Misfortune is a fact of life in the roiling, manic world of business. Certainly, our Top 50 CEOs are no strangers to adversity. But, as their tales – in their own words, drawn from their own submissions – reveal, hardship is a wall they go through, around or over. Quitting, naturally, is no option.
There it is, again: the pit in the stomach, the sweat on the palms, the cold chill up the back of the spine as the world seems to spin out of control, if only for a moment. Why does it all feel so damnably familiar?
In fact, adversity – facing it, overcoming it, wrestling it to the ground – may be the most ennobling common denominator of all human experience. Certainly, it is in business. But even the bible has something to say about it. “The earth was without form and void, and darkness was over the face of the deep.” Seven days later, so the story goes, the Almighty snaps his spectral fingers and, hey presto, up goes the first sunrise. Talk about meeting a deadline.
Still, mere mortal chief executive officers deal with their own, albeit less cosmic, pressures nearly every day of their lives. According to the best management literature, adversity (and the emotional firebomb that oftentimes accompanies it) is what both motivates and scares them. It is, in other words, what keeps them simultaneously sane and crazy, (which, when you think about it, may be the eminent condition of the perfect entrepreneur).
One of the world’s most influential and thoughtful management thinkers, Peter Drucker, declared in his 1954 seminal work, The Practice of Management, “Nobody learns except by making mistakes. The better a man is, the more mistakes he will make – for the more new things he will try. I would never promote a man into a top-level job who has not made mistakes, and big ones at that. Otherwise, he is sure to be mediocre. Worse still, not having made mistakes he will not have learned how to spot them early and how to correct them.”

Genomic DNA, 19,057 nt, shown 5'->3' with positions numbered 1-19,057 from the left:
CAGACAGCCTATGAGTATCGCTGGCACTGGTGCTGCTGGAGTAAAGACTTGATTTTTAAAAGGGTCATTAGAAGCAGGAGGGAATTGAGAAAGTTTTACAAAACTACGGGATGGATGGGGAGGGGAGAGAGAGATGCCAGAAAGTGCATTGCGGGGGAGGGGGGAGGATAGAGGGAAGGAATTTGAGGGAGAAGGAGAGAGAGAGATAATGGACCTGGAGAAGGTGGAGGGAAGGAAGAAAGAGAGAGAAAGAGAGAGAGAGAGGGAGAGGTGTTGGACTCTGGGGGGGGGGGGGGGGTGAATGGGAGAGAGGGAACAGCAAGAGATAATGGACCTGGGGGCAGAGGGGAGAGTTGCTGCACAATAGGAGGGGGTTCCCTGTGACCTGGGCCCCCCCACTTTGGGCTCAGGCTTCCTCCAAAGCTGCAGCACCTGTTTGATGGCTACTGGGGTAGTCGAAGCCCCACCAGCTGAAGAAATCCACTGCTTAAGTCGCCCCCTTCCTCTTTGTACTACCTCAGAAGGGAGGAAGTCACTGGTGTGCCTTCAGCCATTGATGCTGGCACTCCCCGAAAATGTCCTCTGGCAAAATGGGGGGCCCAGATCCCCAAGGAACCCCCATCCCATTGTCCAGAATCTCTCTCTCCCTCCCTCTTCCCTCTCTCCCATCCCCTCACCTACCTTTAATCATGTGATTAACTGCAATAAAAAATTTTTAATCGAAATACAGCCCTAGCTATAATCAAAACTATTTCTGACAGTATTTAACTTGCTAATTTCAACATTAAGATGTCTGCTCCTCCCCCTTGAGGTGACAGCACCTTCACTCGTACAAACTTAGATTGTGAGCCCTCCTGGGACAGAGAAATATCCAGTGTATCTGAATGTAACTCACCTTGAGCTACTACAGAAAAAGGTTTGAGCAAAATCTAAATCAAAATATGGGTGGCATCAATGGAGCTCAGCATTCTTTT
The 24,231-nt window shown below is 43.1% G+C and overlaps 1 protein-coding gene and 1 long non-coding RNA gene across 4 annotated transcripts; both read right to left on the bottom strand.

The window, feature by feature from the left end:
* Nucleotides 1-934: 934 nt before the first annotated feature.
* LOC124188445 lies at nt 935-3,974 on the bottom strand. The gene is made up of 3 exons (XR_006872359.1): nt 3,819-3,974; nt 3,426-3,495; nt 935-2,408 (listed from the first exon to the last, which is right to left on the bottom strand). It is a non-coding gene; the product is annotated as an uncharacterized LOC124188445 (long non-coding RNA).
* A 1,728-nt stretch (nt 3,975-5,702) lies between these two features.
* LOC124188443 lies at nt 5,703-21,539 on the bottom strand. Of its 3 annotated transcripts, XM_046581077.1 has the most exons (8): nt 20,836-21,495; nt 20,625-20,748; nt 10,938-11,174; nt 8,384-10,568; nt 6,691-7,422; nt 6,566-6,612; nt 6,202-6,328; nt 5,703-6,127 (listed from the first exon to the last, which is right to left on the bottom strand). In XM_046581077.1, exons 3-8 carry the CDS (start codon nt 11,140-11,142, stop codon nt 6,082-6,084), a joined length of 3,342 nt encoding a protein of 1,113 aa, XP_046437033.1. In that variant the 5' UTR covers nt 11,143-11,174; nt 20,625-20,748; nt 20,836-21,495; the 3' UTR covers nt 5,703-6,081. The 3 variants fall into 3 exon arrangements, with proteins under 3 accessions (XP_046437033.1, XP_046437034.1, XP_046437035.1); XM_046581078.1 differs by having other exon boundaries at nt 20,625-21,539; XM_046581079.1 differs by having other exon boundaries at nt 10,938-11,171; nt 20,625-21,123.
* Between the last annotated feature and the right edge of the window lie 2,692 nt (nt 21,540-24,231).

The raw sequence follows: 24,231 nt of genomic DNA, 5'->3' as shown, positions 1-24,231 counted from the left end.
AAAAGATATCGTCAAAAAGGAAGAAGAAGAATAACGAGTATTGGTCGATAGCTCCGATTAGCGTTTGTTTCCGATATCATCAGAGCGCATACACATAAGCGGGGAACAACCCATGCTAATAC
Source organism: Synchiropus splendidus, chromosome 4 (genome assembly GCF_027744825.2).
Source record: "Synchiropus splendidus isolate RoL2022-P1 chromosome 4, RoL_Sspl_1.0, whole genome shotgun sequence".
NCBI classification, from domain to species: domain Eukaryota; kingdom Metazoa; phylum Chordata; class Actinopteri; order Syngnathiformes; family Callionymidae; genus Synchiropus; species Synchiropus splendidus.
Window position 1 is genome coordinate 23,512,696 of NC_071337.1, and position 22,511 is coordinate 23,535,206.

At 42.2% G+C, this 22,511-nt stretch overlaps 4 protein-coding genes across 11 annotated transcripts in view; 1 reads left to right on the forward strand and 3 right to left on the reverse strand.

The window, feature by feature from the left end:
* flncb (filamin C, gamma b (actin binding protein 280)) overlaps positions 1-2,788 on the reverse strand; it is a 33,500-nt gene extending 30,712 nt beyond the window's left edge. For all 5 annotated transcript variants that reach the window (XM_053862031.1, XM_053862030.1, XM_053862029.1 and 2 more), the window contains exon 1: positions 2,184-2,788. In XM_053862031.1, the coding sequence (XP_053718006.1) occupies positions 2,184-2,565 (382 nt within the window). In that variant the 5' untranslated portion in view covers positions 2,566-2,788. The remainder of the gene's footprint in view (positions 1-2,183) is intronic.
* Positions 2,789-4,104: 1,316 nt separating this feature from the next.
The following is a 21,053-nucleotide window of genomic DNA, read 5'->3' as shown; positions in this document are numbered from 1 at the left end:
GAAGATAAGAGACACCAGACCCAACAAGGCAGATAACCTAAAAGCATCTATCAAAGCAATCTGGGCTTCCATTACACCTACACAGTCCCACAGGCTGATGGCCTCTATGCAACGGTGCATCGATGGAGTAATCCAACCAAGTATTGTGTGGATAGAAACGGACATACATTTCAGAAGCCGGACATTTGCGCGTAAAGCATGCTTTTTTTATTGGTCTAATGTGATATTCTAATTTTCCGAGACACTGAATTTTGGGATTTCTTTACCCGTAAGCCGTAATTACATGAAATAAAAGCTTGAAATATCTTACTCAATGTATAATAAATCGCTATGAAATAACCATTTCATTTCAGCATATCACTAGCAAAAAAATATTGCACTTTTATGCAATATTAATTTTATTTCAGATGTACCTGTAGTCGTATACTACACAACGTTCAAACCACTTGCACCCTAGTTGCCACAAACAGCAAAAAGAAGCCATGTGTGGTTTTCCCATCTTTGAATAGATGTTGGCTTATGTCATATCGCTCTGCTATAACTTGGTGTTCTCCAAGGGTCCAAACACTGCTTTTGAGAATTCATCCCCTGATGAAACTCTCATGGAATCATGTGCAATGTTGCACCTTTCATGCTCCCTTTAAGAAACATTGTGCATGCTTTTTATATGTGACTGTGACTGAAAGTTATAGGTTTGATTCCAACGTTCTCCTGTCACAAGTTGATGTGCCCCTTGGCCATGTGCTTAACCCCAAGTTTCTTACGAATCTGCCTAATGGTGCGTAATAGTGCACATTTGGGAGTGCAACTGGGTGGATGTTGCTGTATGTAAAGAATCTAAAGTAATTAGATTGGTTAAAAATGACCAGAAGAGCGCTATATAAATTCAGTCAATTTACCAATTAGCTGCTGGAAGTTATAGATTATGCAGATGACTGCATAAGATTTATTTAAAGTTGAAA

Meanwhile, consider 19th Century philosopher Thomas Carlyle on the subject: “Adversity is sometimes hard upon a man, but for one man who can stand prosperity, there are a hundred who will stand adversity.”
Now consider Carlyle’s 20th Century intellectual descendant and countryman Winston Churchill: “If you’re going through hell, keep going.”
In business, that just about says it all. Keep calm, and, for God’s sake, carry on. But also recognize that possibly, just possibly, it’s the doses of affliction and hardship that can change the game permanently and, sometimes, for the better. After all, there’s no premium too pricey to pay for useful wisdom.
There certainly wasn’t for Kim Mason, president of RBC Royal Bank, Atlantic Canada Region. “I have built my reputation on a number of factors including being a very good judge of character and by being an experienced banking professional,” the Halifax-based CEO notes.
It’s understandable then that she doesn’t take being ‘duped’ lightly. Several years ago, when she was working in commercial banking in Toronto, she had assumed a client file from a former employee when everything started going sideways. “The client was a large construction firm that was constantly in need of credit increases,” she explains. “Within a year, we discovered we were being deceived; namely, the client was fraudulently reporting his receivables.”
While in court, defending his commercial honour, the client launched into a series of ad hominem attacks against Mason, including claims that he had hosted her and others at extravagant parties – none of which, she insists, “had ever really happened . . . I had been repeatedly lied to by this client, and in addition to my credit capabilities being called into question, now my personal reputation was on the line.”
Fortunately, thanks to what she calls her “fastidious attention to detail”, she had recorded every phone call and transaction with the client in journals and mileage logs. In the end, the bank won its case and Mason learned a valuable lesson: something about sticking to your guns when you know that right is on your side.
Of the three “fundamental philosophies” she espouses in her personal rules of leadership, transparency comes first. “For teams to be engaged and productive, they need to understand where the organization is headed,” she observes. “For this to happen, they need to trust in their leader. . . Transparency is about telling the truth and being comfortable in doing so.”
For many, overcoming adversity in their private lives has been just as instructive as anything they might have faced in their professional ones. In fact, resolving distinctly private trials, even those shrouded by the passage of years, have later resonated brilliantly in the workplace.